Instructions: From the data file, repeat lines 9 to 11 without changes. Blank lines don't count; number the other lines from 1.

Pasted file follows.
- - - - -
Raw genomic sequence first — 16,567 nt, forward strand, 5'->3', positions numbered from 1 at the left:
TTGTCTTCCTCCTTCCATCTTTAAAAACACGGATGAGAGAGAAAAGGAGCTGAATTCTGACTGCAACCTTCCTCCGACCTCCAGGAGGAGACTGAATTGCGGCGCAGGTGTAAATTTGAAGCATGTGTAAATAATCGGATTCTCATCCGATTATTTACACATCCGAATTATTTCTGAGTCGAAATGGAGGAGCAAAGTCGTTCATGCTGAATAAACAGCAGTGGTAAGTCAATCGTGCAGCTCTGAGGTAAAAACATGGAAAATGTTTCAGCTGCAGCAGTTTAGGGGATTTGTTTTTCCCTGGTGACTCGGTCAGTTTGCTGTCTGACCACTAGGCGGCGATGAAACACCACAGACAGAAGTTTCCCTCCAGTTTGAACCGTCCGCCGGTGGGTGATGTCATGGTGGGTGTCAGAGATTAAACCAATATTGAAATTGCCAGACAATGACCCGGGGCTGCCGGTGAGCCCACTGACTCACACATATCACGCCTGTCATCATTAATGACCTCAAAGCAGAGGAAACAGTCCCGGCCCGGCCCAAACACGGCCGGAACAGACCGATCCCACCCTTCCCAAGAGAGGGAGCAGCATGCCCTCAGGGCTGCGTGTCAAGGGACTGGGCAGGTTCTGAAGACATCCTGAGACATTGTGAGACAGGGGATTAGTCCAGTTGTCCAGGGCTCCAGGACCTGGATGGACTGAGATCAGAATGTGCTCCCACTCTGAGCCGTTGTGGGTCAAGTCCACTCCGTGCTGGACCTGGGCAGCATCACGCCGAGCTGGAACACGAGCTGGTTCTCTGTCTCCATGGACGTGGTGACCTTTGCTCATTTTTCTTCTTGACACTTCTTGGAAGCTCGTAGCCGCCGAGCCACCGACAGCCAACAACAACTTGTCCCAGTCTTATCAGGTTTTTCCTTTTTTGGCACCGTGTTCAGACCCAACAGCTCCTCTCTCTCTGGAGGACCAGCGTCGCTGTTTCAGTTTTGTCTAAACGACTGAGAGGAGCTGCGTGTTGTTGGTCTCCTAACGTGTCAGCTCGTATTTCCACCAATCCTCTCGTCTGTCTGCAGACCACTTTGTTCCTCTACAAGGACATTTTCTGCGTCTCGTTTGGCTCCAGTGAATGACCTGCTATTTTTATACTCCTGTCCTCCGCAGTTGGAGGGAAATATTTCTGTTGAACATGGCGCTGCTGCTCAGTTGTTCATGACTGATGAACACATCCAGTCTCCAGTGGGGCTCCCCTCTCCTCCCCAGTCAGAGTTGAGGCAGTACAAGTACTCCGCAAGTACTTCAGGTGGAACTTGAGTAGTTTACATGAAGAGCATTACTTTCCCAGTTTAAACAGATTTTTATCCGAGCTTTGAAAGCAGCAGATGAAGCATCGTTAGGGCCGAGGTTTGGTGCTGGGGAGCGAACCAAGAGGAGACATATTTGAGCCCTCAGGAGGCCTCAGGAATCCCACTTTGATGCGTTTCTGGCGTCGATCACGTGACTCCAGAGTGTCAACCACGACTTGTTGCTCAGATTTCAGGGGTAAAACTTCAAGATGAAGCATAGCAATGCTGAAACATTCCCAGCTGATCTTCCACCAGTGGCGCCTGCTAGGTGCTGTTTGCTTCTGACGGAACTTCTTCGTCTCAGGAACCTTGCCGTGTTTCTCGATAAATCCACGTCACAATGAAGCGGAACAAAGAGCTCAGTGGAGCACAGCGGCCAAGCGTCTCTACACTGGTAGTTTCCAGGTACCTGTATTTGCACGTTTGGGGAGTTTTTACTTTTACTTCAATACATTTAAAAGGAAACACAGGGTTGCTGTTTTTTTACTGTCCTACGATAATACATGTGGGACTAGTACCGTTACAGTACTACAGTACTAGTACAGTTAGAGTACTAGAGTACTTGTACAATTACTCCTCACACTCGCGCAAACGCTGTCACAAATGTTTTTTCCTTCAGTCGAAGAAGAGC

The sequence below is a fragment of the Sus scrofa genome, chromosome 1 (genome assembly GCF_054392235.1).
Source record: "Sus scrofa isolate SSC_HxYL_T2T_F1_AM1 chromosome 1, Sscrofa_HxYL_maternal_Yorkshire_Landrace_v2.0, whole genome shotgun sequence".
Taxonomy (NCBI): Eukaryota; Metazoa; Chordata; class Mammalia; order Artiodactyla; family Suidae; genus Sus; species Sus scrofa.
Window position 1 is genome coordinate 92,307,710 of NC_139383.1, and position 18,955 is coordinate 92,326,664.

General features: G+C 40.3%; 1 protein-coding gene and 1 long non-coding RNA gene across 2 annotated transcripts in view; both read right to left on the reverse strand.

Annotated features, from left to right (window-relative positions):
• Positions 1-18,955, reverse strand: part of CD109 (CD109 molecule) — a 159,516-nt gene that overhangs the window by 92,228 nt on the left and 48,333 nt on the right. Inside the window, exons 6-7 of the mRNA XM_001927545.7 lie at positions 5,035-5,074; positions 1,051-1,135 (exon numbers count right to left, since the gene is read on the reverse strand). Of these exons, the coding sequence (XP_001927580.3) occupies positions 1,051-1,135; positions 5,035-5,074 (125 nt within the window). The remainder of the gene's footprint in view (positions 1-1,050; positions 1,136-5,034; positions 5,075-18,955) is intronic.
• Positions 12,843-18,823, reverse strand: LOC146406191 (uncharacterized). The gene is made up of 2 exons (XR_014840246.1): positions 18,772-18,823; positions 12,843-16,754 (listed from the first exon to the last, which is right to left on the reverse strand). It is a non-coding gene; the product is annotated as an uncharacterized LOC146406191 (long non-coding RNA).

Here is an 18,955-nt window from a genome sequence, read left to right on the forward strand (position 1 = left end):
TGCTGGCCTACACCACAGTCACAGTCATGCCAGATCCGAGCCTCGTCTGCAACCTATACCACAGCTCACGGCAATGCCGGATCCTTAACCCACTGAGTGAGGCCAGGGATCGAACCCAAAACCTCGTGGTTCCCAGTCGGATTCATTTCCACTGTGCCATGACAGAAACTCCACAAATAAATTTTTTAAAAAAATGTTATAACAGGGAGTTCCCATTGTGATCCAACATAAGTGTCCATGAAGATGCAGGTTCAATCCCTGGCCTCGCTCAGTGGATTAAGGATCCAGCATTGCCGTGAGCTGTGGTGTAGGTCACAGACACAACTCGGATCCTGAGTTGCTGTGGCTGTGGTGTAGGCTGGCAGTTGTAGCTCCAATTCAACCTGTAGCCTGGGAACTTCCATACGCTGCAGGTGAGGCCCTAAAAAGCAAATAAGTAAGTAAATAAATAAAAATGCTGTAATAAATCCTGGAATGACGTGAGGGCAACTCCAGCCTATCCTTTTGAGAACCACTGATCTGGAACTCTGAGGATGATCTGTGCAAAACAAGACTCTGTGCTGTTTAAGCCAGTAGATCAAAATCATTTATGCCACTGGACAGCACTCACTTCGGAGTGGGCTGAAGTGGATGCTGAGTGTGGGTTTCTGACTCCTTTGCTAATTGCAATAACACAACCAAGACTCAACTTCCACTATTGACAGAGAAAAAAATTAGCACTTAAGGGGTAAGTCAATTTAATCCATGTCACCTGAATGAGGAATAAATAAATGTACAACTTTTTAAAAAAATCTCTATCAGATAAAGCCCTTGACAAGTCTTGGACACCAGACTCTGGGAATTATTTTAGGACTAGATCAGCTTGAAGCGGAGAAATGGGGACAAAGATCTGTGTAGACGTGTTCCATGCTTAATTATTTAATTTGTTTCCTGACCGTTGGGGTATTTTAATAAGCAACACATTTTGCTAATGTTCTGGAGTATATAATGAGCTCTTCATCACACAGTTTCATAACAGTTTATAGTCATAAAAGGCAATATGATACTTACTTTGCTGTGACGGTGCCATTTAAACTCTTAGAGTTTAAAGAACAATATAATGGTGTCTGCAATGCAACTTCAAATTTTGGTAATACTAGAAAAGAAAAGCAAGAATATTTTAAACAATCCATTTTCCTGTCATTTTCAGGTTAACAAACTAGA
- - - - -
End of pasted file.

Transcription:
• Positions 1-18,955, reverse strand: part of CD109 (CD109 molecule) — a 159,516-nt gene that overhangs the window by 92,228 nt on the left and 48,333 nt on the right. Inside the window, exons 6-7 of the mRNA XM_001927545.7 lie at positions 5,035-5,074; positions 1,051-1,135 (exon numbers count right to left, since the gene is read on the reverse strand). Of these exons, the coding sequence (XP_001927580.3) occupies positions 1,051-1,135; positions 5,035-5,074 (125 nt within the window). The remainder of the gene's footprint in view (positions 1-1,050; positions 1,136-5,034; positions 5,075-18,955) is intronic.
• Positions 12,843-18,823, reverse strand: LOC146406191 (uncharacterized). The gene is made up of 2 exons (XR_014840246.1): positions 18,772-18,823; positions 12,843-16,754 (listed from the first exon to the last, which is right to left on the reverse strand). It is a non-coding gene; the product is annotated as an uncharacterized LOC146406191 (long non-coding RNA).

Here is an 18,955-nt window from a genome sequence, read left to right on the forward strand (position 1 = left end):